Air Pollution Control Technology Handbook – Karl B. Schnelle

Air Pollution Control Technology –  Air Pollution Control Technology –  Air Pollution Control Technology

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Air Pollution Control Technology Handbook – Karl B. Schnelle có 24 chương.

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Air Pollution Control Technology Handbook - Karl B. Schnelle
Air Pollution Control Technology Handbook – Karl B. Schnelle

II. MỤC LỤC

Chapter 1 A Historical Overview of the Development of Clean Air

1.1 A Brief History of the Air Pollution Problem

1.2 Federal Involvement in Air Pollution Control

1.3 Characterizing the Atmosphere

1.4 Recipe for an Air Pollution Problem

1.4.1 Sources of Air Pollution

1.4.2 Meteorological Parameters Affecting Transport of Pollutants

1.4.3 The Effects of Air Pollution — A Comparison of London Fog

Refereances

Chapter 2 Clean Air Act

2.1 History of the Clean Air Act

2.1.1 1970 Clean Air Act Amendments

Regulations

and Los Angeles Smog

2.1.2 1977 Clean Air Act Amendments

2.2 1990 Clean Air Act Amendments

2.2.1 Title I: Provisions for Attainment and Maintenance of National

2.2.2 Title II: Mobile Sources

2.2.3 Title III: Hazardous Air Pollutant Program

2.1.1.1 National Ambient Air Quality Standards

2.1.1.2 New Source Performance Standards

2.1.1.3 Hazardous Air Pollutants

2.1.1.4 Citizen Suits

2.1.2.1 Prevention of Significant Deterioration

2.1.2.2 Offsets in Non-Attainment Areas

Ambient Air Quality Standards

2.2.1.1 NAAQS Revisions

2.2.3.1 Source Categories

2.2.3.2 Establishing MACT Standards

2.2.3.3 Risk Management Plans

2.2.4 Title IV: Acid Deposition Control

2.2.5 Title V: Operating Permits

2.2.6 Title VI: Stratospheric Ozone Protection

2.2.7 Title VII: Enforcement

2.2.8 Title VIII: Miscellaneous Provisions

2.2.9 Title IX: Research

2.2.10 Title X: Disadvantaged Business

2.2.11 Title XI: Employment Transition Assistance

References

Chapter 3 Air Permits for New Source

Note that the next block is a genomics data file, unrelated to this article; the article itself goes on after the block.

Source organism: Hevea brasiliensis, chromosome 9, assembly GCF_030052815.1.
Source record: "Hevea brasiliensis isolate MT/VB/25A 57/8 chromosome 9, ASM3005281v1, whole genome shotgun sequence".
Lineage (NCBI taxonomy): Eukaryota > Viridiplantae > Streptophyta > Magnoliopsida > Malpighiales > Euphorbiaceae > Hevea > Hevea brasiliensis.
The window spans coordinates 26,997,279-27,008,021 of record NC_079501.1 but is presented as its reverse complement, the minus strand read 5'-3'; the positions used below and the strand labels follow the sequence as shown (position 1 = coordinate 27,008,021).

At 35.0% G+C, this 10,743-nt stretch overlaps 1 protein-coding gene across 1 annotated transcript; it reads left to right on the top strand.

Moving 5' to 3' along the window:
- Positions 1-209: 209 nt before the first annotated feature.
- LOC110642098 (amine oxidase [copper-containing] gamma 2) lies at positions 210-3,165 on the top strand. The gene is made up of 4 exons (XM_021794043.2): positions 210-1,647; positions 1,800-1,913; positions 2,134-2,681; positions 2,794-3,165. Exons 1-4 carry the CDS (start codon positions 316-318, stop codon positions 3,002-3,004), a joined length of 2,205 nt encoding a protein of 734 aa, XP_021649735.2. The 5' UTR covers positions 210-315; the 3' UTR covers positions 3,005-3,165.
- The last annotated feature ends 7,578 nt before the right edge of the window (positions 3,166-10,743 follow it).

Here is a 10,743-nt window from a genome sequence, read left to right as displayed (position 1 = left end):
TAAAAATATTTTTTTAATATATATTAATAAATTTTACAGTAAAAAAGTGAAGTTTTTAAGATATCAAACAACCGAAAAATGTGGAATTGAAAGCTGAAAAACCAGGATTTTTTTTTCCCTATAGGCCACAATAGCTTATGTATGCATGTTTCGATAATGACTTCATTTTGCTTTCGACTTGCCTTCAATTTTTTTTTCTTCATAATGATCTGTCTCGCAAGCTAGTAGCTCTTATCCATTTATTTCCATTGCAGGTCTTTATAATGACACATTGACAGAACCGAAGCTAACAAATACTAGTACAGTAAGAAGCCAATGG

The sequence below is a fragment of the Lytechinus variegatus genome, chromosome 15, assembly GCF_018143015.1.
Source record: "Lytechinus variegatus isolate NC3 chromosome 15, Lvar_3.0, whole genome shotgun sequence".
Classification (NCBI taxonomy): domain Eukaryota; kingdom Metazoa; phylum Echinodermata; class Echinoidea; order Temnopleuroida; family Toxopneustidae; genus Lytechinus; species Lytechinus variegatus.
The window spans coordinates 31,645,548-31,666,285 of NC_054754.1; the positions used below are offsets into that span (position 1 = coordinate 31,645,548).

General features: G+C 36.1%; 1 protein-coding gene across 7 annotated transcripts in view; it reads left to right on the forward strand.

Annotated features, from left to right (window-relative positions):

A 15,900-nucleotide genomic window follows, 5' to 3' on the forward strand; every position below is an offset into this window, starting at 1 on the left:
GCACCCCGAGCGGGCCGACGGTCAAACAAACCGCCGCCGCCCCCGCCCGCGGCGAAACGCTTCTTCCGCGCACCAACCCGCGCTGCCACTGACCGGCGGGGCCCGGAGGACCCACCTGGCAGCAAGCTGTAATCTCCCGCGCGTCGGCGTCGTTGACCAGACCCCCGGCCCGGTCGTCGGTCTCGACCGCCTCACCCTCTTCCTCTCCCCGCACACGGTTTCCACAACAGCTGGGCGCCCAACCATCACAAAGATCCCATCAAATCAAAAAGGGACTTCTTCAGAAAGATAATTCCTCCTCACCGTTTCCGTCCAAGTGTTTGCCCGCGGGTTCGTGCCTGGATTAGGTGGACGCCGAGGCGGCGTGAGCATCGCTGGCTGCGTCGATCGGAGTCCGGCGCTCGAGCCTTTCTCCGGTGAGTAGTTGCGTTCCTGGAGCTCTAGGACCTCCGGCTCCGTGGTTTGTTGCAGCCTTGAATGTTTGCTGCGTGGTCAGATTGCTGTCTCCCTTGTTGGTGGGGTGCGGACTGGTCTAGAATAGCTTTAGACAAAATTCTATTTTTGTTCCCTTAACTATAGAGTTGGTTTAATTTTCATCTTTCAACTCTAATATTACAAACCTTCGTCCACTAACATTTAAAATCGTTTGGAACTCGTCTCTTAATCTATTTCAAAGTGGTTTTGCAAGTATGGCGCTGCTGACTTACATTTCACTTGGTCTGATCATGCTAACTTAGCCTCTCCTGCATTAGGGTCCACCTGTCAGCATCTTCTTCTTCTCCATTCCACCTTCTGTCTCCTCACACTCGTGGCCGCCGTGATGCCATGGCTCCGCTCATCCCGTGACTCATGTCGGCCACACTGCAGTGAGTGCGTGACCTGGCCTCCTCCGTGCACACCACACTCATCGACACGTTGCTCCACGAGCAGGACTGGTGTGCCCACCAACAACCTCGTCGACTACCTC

3.1 Elements of a Permit Application

3.1.1 Applicability

3.1.1.1 Potential to Emit

3.1.1.2 Fugitive Emissions

3.1.1.3 Secondary Emissions

3.1.2 Significant Emission Rates

3.1.3 Modification

3.1.4 Emissions Netting

3.2 Best Available Control Technology

3.2.1 Step 1: Identify Control Technologies

3.2.2 Step 2: Eliminate Technically Infeasible Options

3.2.3 Step 3: Rank Remaining Options by Control Effectiveness

3.2.4 Step 4: Evaluate Control Technologies in Order of Control

3.1.4.1 Netting Example

Effectiveness

3.2.4.1 Energy Impacts

3.2.4.2 Environmental Impacts

3.2.4.3 Economic Impacts and Cost Effectiveness

3.2.5 Step 5: Select BACT

3.3 Air Quality Analysis

3.3.1 Preliminary Analysis

3.3.2 Full Analysis

3.4 NSR Reform

References

Air Pollution Control Technology –  Air Pollution Control Technology –  Air Pollution Control Technology

Chapter 4 Atmospheric Diffusion Modeling for PSD Permit Regulations

4.1 Introduction — Meteorological Background

4.1.1 Inversions

4.1.1.1 Surface or Radiation Inversions

4.1.1.2 Evaporation Inversion

4.1.1.3 Advection Inversion

4.1.1.4 Subsidence Inversion

4.1.2 The Diurnal Cycle

4.1.3 Principal Smoke-Plume Models

4.2 The Tall Stack

4.3 Classifying Sources by Method of Emission

4.3.1 A Definition of Tall Stacks

4.3.2 Process Stacks

4.4 Atmospheric-Diffusion Models

4.4.1 Other Uses of Atmospheric-Diffusion Models

4.5 EPA Computer Programs for Regulation of Industry

4.5.1 The Industrial Source Complex Model

4.5.2 Screening Models

4.5.3 The New Models

4.6 The Source–Transport–Receptor Problem

4.6.1 The Source

4.6.2 Transport

4.6.2.1 The Effective Emission Height

4.6.2.2 Bulk Transport of the Pollutants

4.6.2.3 Dispersion of the Pollutants

4.6.3 The Receptor

References

Chapter 5 Source Testing

5.1 Introduction

5.2 Code of Federal Regulations

5.3 Representative Sampling Techniques

5.3.1 Gaseous Pollutants

5.3.2 Velocity and Particulate Traverses

5.3.3 Isokinetic Sampling

References

Chapter 6 Ambient Air Quality and Continuous Emissions Monitoring

6.1 Ambient Air Quality Sampling Program

6.2 Objectives of a Sampling Program

6.3 Monitoring Systems

6.3.1 Fixed vs. Mobile Sampling

6.3.2 Continuous vs. Integrated Sampling

6.3.3 Selection of Instrumentation and Methods

6.4 Federal Reference Methods and Continuous Monitoring

6.5 The “Complete” Environmental Surveillance and Control System

6.6 Typical Air Sampling Train

6.7 Integrated Sampling Devices for Suspended Particulate Matter

6.8 Continuous Air Quality Monitors

6.8.1 Electroconductivity Analyzer for SO2

6.8.2 Coulometric Analyzer for SO2

6.8.3 Nondispersive Infrared Method for CO

6.8.4 Flame Photometric Detection of Total Sulfur and SO2

6.8.5 Hydrocarbons by Flame Ionization

6.8.6 Fluorescent SO2 Monitor

6.8.7 Chemilumenescence for Detection of Ozone and Nitrogen

6.8.8 Calibration of Continuous Monitors

Oxides

6.8.8.1 Specifications for Continuous Air-Quality Monitors

6.8.8.2 Steady-State Calibrations

References

Chapter 7 Cost Estimating

7.1 Time Value of Money